Sound -- The Block Diagram
|In a sound system, a source of
sound is referred to as an output. A
destination for sound is referred to as an input.
Building a sound system involves connecting sources to destinations -- an output to an input to an output to an input ... and so on.
The sources might be the outputs of microphones, CD players, effects units or the sound outputs of a computer.The destinations might be the inputs of the House speaker system, onstage monitors, headphone amps or effects units.
|The Block Diagram is a simple drawing showing:|
|Sample Block Diagram: |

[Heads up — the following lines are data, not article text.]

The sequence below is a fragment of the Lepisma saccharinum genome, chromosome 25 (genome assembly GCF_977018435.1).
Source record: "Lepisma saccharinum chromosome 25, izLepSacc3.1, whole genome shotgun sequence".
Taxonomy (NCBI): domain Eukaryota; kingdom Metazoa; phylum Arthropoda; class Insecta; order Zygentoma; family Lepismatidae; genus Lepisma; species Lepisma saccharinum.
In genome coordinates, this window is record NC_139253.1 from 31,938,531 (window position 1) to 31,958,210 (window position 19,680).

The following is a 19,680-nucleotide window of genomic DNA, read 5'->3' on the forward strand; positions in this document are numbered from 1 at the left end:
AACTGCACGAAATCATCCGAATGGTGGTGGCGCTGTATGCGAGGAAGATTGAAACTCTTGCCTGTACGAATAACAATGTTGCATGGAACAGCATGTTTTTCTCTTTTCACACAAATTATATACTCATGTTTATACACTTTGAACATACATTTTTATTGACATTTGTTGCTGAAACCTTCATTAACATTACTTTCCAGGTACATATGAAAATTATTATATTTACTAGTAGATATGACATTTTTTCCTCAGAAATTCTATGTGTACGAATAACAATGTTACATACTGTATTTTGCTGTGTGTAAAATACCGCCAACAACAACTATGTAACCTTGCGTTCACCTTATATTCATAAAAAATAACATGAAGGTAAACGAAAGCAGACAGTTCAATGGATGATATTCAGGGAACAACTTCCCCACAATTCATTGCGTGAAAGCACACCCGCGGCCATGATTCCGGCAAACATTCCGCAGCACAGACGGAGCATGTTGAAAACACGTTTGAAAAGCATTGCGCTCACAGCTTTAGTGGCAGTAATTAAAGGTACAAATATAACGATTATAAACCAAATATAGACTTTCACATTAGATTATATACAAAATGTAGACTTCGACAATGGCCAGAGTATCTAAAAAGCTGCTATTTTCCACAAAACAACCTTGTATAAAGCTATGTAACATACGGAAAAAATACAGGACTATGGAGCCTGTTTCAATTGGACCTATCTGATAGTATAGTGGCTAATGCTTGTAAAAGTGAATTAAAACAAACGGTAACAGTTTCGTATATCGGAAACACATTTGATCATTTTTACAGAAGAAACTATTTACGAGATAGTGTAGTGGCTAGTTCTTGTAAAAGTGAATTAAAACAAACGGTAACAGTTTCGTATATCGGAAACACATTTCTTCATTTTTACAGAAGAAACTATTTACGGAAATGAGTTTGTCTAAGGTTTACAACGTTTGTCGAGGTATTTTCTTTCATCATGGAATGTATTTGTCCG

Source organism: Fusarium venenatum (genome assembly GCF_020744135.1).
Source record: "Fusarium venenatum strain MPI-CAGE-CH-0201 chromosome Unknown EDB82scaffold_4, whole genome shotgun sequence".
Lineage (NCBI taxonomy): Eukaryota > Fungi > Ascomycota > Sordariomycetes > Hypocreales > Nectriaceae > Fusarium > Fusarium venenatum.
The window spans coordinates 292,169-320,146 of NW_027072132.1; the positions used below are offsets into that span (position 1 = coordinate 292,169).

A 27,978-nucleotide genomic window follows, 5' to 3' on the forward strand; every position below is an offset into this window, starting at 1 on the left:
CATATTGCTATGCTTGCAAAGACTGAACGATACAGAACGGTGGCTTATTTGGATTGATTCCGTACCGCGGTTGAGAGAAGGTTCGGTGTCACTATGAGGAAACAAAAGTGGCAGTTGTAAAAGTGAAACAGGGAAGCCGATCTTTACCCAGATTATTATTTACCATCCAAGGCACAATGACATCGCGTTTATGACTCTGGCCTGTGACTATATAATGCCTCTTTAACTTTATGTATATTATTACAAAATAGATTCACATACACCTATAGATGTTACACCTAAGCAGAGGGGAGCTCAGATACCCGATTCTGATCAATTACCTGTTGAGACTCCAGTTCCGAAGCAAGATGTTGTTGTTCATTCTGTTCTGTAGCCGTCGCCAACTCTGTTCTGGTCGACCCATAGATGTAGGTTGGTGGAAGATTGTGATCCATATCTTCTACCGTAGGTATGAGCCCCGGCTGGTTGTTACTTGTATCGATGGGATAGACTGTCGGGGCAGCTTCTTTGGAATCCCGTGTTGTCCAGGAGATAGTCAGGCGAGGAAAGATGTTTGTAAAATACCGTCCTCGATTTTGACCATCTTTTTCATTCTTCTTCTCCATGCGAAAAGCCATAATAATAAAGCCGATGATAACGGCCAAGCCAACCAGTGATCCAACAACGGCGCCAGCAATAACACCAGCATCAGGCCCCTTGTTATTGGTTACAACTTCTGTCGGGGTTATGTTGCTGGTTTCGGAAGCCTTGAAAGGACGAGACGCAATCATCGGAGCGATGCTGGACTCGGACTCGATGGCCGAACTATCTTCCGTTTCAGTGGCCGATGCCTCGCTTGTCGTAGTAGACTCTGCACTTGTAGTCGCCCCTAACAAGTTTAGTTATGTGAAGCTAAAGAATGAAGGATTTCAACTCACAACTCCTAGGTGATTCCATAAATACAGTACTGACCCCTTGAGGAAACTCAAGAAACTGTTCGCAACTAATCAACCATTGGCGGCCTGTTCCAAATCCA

Below is a rough sketch of a Block Diagram for a simple sound system with the following requirements:
We can use the Block Diagram of this sound system to make an Equipment List
we set up the sound system, we can highlight each connection as we
complete it. When all the interconnections are hightlighted,
something doesn't work , we can
follow the flow (path) of a signal through the Block Diagram,
going from left to right. We can plug in a set of headphones to monitor
(listen to) the signal a each point of interconnection. |
When we reach the point at which the signal disappears, we've found the location of the fault.
connection error, or the turn-on "thump" from some other piece of
equipment could damage the speakers. (The thump also sounds very
To avoid this, we don't turn on the power amplifiers (or powered speakers) until we know everything is working properly. And we turn them off before turning off or disconnecting anything else.
A steadfast rule in setting up a sound systerm --
|"Power amps -- last on -- first off"!|